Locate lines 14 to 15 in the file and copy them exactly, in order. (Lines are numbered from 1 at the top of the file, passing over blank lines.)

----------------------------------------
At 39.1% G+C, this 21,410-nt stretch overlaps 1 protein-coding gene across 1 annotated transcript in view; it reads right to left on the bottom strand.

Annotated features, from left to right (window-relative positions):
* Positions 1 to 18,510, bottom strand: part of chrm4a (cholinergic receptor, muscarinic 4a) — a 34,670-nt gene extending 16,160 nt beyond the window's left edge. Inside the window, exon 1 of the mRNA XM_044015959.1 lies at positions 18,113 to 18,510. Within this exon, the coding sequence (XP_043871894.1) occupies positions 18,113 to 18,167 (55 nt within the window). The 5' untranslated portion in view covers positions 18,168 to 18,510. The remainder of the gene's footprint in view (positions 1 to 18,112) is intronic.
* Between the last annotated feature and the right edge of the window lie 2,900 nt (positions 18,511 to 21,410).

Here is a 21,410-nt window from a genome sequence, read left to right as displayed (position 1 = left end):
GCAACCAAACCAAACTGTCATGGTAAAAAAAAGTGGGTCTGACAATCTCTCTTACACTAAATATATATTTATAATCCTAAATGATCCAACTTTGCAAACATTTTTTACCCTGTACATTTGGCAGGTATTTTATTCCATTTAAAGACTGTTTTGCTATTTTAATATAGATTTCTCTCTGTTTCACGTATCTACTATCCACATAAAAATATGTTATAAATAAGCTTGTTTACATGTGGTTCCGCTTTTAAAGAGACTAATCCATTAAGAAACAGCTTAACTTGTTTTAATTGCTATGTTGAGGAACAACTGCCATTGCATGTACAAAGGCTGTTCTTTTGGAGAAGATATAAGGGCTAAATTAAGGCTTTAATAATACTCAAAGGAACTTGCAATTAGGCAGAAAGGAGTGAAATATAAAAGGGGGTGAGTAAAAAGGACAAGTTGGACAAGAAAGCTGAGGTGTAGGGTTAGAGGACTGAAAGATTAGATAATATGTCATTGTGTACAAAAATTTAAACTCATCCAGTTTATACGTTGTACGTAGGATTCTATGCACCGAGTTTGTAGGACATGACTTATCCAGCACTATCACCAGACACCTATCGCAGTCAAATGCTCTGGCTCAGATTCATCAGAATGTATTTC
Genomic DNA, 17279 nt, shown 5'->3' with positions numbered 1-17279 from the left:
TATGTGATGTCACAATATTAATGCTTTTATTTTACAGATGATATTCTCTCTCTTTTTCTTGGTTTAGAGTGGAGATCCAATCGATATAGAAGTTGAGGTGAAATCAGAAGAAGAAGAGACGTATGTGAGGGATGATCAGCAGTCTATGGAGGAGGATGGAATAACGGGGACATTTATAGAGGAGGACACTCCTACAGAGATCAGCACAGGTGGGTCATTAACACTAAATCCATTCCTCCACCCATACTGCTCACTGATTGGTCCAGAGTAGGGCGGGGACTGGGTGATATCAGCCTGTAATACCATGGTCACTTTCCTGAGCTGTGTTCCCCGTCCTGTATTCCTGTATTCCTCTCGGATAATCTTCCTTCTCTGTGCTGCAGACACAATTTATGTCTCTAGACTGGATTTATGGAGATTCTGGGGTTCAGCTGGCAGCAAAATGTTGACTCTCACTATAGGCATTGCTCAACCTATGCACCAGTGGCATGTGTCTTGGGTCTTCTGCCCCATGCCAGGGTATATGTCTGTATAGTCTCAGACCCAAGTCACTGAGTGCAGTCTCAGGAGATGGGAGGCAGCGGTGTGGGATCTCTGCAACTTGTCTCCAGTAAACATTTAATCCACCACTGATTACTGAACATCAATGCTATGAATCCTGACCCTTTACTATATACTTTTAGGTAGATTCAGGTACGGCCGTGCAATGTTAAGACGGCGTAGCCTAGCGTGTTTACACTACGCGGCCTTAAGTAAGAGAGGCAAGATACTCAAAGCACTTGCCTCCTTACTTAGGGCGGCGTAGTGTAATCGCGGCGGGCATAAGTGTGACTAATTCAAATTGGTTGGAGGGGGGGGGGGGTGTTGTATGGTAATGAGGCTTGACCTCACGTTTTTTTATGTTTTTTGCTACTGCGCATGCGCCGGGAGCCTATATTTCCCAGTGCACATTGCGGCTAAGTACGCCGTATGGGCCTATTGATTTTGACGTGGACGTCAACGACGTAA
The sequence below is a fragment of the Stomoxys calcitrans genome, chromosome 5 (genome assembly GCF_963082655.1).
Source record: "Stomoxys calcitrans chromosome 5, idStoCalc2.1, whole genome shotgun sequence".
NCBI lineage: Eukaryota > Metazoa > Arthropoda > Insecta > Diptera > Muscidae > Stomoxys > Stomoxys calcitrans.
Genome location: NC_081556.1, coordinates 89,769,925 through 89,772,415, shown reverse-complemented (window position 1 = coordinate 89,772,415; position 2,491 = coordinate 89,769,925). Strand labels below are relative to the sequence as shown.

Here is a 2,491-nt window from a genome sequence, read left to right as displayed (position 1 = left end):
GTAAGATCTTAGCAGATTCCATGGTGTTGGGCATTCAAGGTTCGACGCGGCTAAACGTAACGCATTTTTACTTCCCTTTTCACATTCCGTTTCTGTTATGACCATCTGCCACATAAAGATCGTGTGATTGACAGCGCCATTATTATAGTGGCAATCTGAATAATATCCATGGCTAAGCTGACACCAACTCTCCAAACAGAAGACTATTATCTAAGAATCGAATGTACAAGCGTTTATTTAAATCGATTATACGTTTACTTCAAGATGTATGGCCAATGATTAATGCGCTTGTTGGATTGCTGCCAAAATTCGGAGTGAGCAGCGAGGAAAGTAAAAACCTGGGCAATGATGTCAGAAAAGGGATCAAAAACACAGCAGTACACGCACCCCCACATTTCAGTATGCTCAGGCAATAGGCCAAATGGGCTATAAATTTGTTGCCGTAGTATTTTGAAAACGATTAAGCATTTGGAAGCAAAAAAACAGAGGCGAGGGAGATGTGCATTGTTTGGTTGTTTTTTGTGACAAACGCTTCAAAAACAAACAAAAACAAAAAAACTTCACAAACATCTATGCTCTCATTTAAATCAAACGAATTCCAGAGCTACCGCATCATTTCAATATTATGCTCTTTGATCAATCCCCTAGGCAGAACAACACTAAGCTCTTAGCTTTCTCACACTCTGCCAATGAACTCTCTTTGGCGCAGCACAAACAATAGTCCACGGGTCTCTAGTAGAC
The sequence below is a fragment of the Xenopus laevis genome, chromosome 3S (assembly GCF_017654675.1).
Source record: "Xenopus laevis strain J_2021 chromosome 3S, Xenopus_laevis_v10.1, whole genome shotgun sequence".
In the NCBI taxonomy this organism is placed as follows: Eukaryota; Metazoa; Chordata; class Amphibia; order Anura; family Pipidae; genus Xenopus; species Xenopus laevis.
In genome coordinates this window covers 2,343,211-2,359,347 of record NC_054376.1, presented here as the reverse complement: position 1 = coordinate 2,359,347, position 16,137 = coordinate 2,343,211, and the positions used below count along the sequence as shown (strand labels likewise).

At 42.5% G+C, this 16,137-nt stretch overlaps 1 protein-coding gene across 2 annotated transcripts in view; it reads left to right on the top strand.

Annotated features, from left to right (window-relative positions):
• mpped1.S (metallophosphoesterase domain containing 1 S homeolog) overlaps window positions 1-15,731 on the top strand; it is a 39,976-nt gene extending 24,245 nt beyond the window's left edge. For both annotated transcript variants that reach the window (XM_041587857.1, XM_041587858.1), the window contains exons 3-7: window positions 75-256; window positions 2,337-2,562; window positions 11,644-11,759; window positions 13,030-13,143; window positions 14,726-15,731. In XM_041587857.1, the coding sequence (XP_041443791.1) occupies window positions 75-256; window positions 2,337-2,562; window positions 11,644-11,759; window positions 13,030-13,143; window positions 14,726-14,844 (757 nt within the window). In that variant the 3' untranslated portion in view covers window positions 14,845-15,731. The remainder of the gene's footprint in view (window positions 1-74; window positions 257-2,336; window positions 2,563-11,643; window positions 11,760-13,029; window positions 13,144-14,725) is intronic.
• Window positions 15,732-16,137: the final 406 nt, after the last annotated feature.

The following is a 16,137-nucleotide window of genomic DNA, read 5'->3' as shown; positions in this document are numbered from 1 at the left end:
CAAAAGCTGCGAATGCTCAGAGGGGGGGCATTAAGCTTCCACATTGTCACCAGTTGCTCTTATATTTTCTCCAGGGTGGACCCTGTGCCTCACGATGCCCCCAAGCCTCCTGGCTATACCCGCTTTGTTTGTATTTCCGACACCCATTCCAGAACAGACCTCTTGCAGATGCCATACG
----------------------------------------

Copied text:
GTAAGATCTTAGCAGATTCCATGGTGTTGGGCATTCAAGGTTCGACGCGGCTAAACGTAACGCATTTTTACTTCCCTTTTCACATTCCGTTTCTGTTATGACCATCTGCCACATAAAGATCGTGTGATTGACAGCGCCATTATTATAGTGGCAATCTGAATAATATCCATGGCTAAGCTGACACCAACTCTCCAAACAGAAGACTATTATCTAAGAATCGAATGTACAAGCGTTTATTTAAATCGATTATACGTTTACTTCAAGATGTATGGCCAATGATTAATGCGCTTGTTGGATTGCTGCCAAAATTCGGAGTGAGCAGCGAGGAAAGTAAAAACCTGGGCAATGATGTCAGAAAAGGGATCAAAAACACAGCAGTACACGCACCCCCACATTTCAGTATGCTCAGGCAATAGGCCAAATGGGCTATAAATTTGTTGCCGTAGTATTTTGAAAACGATTAAGCATTTGGAAGCAAAAAAACAGAGGCGAGGGAGATGTGCATTGTTTGGTTGTTTTTTGTGACAAACGCTTCAAAAACAAACAAAAACAAAAAAACTTCACAAACATCTATGCTCTCATTTAAATCAAACGAATTCCAGAGCTACCGCATCATTTCAATATTATGCTCTTTGATCAATCCCCTAGGCAGAACAACACTAAGCTCTTAGCTTTCTCACACTCTGCCAATGAACTCTCTTTGGCGCAGCACAAACAATAGTCCACGGGTCTCTAGTAGAC
The sequence below is a fragment of the Xenopus laevis genome, chromosome 3S (assembly GCF_017654675.1).